“How to Get Away With Murder,” ABC
Pleasures don’t come any guiltier than this. Shonda Rhimes’ latest billionth drama is smart, sexy and fast, full of appealing characters and eyebrow-raising surprises. Viola Davis rules every scene she’s in as a college professor and attorney who takes on clients who seem very, very guilty. Her clever and ruthless students take plenty of notes, and her lessons on getting away with it move quickly beyond the realm of theory.
“The Flash,” CW
Barry Allen appeared in multiple episodes of “CW’s Arrow” last season as a powerless forensic investigator before being flung into a coma by a particle accelerator gone awry. In this promising spin-off pilot, Barry wakes up as DC’s super speedy superhero, The Flash. His supporting cast is solid and the show’s special effects are impressive, but the editing and direction is often awkward. The highlight of the episode is The Flash’s encounter with Starling City’s protector, The Green Arrow. Hopefully it’s the first of many crossovers.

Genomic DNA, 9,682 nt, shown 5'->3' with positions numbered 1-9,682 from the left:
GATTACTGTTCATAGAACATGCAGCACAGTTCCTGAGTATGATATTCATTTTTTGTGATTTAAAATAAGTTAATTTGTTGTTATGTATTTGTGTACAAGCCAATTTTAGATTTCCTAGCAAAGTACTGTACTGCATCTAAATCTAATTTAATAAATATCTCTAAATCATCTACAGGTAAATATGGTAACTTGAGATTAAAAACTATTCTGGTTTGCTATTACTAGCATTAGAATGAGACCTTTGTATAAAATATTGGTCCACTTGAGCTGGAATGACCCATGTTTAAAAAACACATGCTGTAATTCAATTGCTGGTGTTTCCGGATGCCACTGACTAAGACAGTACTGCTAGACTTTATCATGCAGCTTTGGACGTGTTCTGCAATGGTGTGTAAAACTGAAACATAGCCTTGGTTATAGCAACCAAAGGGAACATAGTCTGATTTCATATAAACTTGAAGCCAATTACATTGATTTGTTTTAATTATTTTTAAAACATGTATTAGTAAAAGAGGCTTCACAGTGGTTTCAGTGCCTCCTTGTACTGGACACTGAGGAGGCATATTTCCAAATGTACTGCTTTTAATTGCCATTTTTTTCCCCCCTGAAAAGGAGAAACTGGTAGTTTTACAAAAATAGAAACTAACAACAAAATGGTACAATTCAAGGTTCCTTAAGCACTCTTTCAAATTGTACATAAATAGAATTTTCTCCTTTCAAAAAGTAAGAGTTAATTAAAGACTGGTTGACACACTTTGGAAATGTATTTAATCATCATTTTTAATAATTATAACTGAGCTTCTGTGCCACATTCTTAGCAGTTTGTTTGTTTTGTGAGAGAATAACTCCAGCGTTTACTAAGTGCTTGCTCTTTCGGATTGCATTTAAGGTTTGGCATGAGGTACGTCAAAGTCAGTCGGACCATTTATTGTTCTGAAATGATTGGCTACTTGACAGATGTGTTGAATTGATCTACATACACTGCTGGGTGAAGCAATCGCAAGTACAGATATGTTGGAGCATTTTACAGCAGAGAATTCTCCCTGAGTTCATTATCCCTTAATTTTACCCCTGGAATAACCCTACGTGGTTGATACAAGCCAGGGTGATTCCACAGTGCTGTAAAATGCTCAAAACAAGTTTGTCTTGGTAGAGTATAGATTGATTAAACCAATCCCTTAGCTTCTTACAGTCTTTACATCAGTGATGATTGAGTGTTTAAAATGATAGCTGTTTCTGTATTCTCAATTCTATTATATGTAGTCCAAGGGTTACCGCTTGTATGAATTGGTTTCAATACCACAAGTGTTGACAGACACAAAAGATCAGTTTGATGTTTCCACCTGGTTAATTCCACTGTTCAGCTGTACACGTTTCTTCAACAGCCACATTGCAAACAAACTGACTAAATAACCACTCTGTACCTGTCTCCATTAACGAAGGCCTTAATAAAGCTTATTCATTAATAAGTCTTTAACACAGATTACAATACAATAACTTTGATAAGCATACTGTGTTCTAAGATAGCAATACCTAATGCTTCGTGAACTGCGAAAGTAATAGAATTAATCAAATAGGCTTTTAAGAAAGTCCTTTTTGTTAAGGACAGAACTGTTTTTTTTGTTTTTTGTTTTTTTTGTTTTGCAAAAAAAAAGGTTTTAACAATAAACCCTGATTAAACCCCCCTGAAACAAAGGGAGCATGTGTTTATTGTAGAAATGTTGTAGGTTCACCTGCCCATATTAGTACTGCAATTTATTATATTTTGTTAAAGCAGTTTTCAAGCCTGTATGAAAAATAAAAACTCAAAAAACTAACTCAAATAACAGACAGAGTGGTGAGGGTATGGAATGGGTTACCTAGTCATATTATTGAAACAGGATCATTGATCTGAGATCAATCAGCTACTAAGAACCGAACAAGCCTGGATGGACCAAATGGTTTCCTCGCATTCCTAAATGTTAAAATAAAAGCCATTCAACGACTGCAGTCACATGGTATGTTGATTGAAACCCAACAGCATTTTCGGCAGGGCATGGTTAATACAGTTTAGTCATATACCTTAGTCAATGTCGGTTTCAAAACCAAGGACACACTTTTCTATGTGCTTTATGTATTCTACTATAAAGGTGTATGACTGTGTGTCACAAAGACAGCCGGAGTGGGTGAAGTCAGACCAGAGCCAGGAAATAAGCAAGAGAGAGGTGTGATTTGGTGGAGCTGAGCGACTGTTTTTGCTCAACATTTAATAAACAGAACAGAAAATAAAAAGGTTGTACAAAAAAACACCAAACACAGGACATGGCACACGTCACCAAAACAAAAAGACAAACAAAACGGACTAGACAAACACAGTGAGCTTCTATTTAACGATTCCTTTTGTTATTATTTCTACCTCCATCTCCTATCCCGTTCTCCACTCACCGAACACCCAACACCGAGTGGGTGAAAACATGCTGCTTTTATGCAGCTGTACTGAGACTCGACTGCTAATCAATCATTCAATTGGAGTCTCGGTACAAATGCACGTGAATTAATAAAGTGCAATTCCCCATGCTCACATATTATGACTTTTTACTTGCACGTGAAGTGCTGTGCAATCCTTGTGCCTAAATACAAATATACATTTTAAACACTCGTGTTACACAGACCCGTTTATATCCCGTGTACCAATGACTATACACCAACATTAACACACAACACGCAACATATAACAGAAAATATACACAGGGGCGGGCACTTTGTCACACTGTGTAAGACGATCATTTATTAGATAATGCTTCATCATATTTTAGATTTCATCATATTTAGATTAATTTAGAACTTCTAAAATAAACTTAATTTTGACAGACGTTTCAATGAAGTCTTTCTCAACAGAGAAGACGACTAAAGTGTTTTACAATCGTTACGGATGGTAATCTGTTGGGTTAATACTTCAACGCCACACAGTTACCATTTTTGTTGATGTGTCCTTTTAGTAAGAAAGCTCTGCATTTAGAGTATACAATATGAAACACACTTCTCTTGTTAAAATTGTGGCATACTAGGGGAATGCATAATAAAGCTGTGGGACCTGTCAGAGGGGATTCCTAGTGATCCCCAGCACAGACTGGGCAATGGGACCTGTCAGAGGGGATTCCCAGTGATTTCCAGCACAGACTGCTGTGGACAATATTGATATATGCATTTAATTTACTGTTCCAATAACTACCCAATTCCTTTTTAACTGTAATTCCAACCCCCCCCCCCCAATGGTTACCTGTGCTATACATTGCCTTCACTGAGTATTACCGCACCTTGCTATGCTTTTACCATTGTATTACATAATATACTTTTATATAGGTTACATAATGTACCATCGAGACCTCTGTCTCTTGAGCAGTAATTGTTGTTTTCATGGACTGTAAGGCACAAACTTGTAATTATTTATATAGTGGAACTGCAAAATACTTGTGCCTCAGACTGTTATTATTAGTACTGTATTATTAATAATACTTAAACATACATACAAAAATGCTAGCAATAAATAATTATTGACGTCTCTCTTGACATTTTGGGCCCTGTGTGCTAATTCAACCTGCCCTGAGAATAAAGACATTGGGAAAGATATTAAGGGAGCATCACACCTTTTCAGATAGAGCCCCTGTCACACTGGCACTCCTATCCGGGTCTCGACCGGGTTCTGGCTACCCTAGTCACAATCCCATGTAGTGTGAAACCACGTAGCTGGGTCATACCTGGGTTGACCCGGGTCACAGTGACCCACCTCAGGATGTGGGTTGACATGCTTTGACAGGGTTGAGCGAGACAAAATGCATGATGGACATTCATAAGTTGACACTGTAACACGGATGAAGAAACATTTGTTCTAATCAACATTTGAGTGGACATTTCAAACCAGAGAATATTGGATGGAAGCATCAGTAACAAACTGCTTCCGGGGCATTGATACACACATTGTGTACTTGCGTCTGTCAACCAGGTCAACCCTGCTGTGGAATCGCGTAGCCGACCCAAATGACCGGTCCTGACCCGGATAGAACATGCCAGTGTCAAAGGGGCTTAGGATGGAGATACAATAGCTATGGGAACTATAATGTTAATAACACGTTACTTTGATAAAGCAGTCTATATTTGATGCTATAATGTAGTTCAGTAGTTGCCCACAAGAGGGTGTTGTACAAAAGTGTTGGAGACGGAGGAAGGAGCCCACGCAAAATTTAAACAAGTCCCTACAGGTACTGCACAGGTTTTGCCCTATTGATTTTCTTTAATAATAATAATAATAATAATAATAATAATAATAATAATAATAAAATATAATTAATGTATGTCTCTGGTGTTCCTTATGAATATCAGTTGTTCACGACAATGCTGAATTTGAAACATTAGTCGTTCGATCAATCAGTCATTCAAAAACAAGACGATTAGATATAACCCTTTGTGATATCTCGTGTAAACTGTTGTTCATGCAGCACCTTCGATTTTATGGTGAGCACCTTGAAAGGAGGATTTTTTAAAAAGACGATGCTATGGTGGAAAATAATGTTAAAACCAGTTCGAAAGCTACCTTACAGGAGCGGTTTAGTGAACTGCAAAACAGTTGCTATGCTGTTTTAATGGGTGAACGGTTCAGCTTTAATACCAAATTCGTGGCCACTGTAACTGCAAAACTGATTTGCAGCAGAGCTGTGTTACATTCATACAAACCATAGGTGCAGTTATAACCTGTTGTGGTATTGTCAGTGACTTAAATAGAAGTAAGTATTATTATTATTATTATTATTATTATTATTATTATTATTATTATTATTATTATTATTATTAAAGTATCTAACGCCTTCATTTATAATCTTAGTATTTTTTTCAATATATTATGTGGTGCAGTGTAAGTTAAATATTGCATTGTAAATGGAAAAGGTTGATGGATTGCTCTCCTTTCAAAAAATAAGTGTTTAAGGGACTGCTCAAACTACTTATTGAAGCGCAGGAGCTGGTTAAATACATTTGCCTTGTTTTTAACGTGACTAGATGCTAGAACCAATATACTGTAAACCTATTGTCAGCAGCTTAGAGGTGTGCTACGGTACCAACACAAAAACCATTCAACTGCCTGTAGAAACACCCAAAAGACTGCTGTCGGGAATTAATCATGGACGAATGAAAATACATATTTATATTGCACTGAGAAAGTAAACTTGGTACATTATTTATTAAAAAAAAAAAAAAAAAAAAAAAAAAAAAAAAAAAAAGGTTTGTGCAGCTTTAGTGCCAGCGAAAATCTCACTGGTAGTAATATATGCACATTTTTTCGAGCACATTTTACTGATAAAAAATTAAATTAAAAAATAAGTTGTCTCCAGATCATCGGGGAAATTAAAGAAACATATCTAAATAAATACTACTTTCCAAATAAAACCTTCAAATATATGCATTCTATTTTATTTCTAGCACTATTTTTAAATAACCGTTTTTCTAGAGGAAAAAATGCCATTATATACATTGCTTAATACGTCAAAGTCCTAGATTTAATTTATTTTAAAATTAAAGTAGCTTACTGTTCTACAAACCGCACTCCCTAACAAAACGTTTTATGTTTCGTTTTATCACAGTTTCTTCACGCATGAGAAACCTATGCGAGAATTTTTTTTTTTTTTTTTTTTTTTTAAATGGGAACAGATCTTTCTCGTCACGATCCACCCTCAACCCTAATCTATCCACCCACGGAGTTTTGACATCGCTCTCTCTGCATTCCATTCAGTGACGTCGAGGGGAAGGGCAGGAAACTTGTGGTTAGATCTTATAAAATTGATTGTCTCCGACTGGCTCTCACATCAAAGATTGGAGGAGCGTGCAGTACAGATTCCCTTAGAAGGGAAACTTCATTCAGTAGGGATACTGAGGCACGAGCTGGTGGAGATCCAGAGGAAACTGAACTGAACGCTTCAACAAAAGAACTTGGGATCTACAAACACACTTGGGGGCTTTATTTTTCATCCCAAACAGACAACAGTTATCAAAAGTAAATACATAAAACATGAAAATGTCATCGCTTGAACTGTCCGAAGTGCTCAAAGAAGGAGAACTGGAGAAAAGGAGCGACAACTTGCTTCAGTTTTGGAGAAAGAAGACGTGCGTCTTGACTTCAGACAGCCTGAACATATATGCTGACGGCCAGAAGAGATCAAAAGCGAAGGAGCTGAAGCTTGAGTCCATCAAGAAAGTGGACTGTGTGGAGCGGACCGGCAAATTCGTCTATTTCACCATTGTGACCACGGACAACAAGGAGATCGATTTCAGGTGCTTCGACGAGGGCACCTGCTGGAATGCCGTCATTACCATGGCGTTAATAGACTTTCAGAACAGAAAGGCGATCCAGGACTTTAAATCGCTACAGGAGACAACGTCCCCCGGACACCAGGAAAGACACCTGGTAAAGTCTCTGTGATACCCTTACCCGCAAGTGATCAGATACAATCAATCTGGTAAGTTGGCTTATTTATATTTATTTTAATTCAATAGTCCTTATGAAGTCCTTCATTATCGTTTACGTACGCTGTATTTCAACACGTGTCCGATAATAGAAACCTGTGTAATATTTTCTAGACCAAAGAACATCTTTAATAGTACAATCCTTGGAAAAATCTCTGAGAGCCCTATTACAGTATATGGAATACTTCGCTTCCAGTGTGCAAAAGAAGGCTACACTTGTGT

“Jane the Virgin,” CW
The CW’s latest has the wildest hook of the fall: It’s about a woman who is accidentally artificially inseminated after saving herself for marriage. It’s based on a Venezuelan telenovela, and telenovelas are known for being sudsier than soaps when it comes to wild plotlines. But “Jane the Virgin” comes off as a fun and airy fantasy rather than a believability-pushing melodrama. Gina Rodriguez and the rest of the cast go a long way toward making us believe with their snappy and charming performances.